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Border colour scheme 3
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Border colour scheme 4

I chose the combination of colours that I liked, and applied it to my illustration. The colours I chose were actually taken from Persephone’s dress fabric and shadows, and then I experimented with darkening and lightening those tones until the combination was perfect.

Seeing it all printed, I found that I didn’t like the blue background at all. It was too flat and the noise filter felt too forced. I followed a tutorial to make my own backgrounds using other filters. The ones I wanted to use weren’t available in Photoshop, but I searched for support on the issue and learned that I had to design in RGB in order to use certain filters (I was using CMYK because my intention was for my posters to be professionally printed). I created a new document of the right size in RGB format, and played with the filters until I found a style I liked.

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Render > Clouds filter
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Close up of Texturiser > Canvas filter
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Canvas filter over cloud filter background
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Sketch > Water Paper filter to create a linen effect
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Sketch > Reticulation filter

Eventually, I created one I liked. I used this as a base layer, and covered it with a gradient layer using the brightest pink in my pomegranate against the darkest red of the pomegranate juice (which I intentionally coloured to seem bloody). I set this pink gradient layer at 60% and together they gave my background shadows and highlights that seemed to glow, and brought out the pinks of the pomegranate and Persephone’s skin.

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Final blue background using Sketch > Reticulation filter
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Gradient background using shades taken from the pomegranate and juice from my illustration
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My final background combines the gradient layer with the blue layer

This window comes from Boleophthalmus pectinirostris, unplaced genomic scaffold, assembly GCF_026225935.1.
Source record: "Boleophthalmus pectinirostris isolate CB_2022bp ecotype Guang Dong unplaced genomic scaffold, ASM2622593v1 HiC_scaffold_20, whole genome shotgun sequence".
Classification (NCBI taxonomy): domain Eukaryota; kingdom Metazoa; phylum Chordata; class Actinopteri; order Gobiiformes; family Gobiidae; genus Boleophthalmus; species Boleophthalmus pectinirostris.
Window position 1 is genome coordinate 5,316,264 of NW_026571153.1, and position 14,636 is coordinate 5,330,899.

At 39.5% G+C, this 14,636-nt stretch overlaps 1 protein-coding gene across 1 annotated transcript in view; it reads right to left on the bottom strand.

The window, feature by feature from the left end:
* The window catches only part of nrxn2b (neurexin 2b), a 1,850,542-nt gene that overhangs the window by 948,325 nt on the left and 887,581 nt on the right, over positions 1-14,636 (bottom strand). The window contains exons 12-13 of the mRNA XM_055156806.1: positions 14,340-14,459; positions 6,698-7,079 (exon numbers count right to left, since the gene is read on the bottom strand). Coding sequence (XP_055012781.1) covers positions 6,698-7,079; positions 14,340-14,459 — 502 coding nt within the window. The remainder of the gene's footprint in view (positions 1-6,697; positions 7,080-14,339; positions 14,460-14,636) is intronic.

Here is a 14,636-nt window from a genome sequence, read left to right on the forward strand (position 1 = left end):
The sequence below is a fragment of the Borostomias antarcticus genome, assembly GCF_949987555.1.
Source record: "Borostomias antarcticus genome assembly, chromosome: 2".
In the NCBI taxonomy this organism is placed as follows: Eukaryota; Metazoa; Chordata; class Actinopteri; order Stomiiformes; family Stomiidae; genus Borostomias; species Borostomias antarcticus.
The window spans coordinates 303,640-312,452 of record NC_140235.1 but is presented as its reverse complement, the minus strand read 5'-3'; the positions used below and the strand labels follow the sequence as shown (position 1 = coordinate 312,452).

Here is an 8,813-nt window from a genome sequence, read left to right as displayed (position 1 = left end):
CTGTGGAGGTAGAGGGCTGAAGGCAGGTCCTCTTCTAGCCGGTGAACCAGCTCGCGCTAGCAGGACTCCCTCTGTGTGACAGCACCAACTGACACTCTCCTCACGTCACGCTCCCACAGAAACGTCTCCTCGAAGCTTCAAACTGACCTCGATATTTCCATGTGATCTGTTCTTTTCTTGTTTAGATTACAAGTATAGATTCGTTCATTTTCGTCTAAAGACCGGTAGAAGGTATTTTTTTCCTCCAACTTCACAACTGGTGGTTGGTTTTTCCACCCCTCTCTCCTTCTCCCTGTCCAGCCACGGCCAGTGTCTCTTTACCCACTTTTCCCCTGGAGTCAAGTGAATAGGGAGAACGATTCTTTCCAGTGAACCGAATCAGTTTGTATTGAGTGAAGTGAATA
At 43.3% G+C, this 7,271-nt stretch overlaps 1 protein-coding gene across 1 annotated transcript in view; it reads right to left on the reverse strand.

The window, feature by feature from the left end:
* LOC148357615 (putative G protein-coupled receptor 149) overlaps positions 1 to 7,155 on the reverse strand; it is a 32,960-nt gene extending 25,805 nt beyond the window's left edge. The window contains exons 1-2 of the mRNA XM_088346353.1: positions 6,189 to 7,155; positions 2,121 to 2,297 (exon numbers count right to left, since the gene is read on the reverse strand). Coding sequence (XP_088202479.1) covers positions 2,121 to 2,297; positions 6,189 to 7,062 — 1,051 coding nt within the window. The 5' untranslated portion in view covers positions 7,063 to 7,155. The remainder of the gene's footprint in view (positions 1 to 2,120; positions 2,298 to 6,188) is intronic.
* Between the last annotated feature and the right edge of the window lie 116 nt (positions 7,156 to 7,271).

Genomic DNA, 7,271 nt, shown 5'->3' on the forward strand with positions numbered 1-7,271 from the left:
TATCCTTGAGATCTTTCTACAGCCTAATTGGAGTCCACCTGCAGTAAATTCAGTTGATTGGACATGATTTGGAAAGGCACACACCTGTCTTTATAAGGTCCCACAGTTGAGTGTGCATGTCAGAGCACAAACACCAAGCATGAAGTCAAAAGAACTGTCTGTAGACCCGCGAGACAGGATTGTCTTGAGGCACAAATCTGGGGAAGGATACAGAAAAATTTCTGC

Next I created a gradient using the same pomegranate colours to use for the lettering, and I used this “upside down” compared to the background colours as they looked better that way. I coloured the Cerberus motifs with the same dark brown as the frame and used the brightest pomegranate pink to colour their eyes to give them a demonic look.

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Cerberus motif

Finally I added my signature (dark and small, as I wanted it to be included but not distracting). I also added my copyright information and Instagram name, @midnakit, together at the bottom, very small so the information is visible but does not detract from the illustration. I tried these out in a few positions, colours and sizes before I was happy with them, eventually using a pale brown/gold shade.

Here is my final illustration:

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Persephone – Copyright 2018 Kitty McEwan @midnakit

I will cover the process of getting my posters printed and put on sale at the Design To Sell event in my next post.

 

 

 

 

Process sketches for my decorative elements

Here is a link to my previous post about my earlier work on this project designing Persephone and her throne.

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Persephone on her throne

This post will cover my process work designing the decorative elements of my illustration, surrounding Persephone and her throne.

I wanted to look at iconography for Demeter, Persephone’s mother, and Hades, her husband.

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Hades iconography
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Demeter iconography

I really liked the vines and flowers I sketched in an earlier draft, so I decided to work with that as inspiration. Since Persephone was also queen of  the Underworld, I decided  to experiment with some ways to show that through symbolism in the decorative elements.

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Thinking of ideas for decorative elements – possible shapes
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Thinking of ideas for decorative elements – flowers and skulls
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Thinking of ideas for decorative elements – souls of the dead, and Cerberus

After doing these simple ideational sketches, I looked at my lists again of recurring themes associated with Demeter, Persephone, and Hades.

Demeter is often associated with red poppies and grain, so I made sketches of these to get a better sense of their shapes, contours, and colours.

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Grain
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Grain
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Poppies
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Poppies

I also took another look at Persephone’s associations with pomegranates, their flowers and fruit, and the Narcissus flower.

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Pomegranate fruit, flowers and leaves
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Narcissus flowers and buds